Why Textura Corp. Shares Popped Today

Is Textura's jump meaningful? Or just another movement?

May 12, 2014 at 9:04PM

Although we don't believe in timing the market or panicking over market movements, we do like to keep an eye on big changes -- just in case they're material to our investing thesis.

What: Shares of Textura Corp. (NYSE:TXTR) jumped 12% Monday after analysts at Oppenheimer lowered their price target on shares from $42 to $30, but kept their "outperform" rating on the stock. In addition, SEC filings revealed that Fidelity has significantly increased its stake in the construction software provider.

So what: Textura shares plunged last week after the company blamed weather conditions and recent allegations of fraud for its mixed quarterly results and disappointing near-term revenue guidance. Still, Textura CEO Patrick Allin insisted the delays in its orders were only temporary, and that Textura's long-term prospects haven't changed.

I can't blame Oppenheimer, then, for keeping their outperform rating intact, but lowering the price target -- which still, by the way, represents an 83% premium to today's close. And Fidelity, for its part, took advantage of the fall to nearly triple its stake in Textura since early December. Now Fidelity controls around 15% of Textura shares.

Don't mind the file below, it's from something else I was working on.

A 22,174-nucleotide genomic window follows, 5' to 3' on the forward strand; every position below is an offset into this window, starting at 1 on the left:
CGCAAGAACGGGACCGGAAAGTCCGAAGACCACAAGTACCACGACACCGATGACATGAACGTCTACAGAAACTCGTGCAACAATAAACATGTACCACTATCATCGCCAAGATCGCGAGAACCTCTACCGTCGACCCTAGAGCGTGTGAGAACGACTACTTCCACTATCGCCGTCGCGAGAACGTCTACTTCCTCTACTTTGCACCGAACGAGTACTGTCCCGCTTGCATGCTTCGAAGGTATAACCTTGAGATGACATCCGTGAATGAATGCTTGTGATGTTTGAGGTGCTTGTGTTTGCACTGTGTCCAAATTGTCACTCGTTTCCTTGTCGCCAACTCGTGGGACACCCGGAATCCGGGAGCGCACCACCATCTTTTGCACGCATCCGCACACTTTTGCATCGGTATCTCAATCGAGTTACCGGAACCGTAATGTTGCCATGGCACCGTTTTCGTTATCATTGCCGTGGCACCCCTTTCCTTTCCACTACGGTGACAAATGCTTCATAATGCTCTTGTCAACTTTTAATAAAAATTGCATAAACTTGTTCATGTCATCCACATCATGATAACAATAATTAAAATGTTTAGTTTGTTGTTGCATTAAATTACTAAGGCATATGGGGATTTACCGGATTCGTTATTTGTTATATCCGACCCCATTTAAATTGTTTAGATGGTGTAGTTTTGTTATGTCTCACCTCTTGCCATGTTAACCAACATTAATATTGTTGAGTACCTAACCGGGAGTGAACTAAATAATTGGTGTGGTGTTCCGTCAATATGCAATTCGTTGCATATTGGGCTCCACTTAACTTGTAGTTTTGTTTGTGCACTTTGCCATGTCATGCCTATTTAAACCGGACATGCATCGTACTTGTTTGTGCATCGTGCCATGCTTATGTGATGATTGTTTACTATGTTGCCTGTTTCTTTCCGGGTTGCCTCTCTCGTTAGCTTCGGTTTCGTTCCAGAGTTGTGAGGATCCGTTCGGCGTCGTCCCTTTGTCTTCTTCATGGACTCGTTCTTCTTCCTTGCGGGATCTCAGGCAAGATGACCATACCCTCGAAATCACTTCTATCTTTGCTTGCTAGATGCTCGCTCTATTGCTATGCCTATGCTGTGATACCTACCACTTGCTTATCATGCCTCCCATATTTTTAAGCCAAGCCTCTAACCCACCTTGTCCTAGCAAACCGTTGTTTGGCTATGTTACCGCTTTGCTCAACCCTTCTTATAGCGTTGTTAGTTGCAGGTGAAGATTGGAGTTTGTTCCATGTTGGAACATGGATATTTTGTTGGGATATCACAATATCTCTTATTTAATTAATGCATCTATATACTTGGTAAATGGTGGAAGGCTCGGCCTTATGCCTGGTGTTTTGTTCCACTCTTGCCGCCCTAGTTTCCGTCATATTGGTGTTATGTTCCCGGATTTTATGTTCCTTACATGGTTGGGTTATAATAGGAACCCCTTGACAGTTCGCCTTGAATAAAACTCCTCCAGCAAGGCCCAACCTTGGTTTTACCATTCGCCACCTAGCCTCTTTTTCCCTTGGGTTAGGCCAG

Now what: Personally, however -- and as an investor who wasn't quite sold on Textura belonging in my portfolio to begin with -- I'm still not entirely comfortable owning Textura shares given its current struggles. Instead, I'm still opting to watch Textura over the next couple quarters to see how its near-term problems pan out. Assuming they do abate as management promises, I think there should be plenty of time for patient investors to make a long-term decision.

Warren Buffett just bought nearly 9 million shares of this company
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Steve Symington and The Motley Fool have no position in any of the stocks mentioned. Try any of our Foolish newsletter services free for 30 days. We Fools don't all hold the same opinions, but we all believe that considering a diverse range of insights makes us better investors. The Motley Fool has a disclosure policy.

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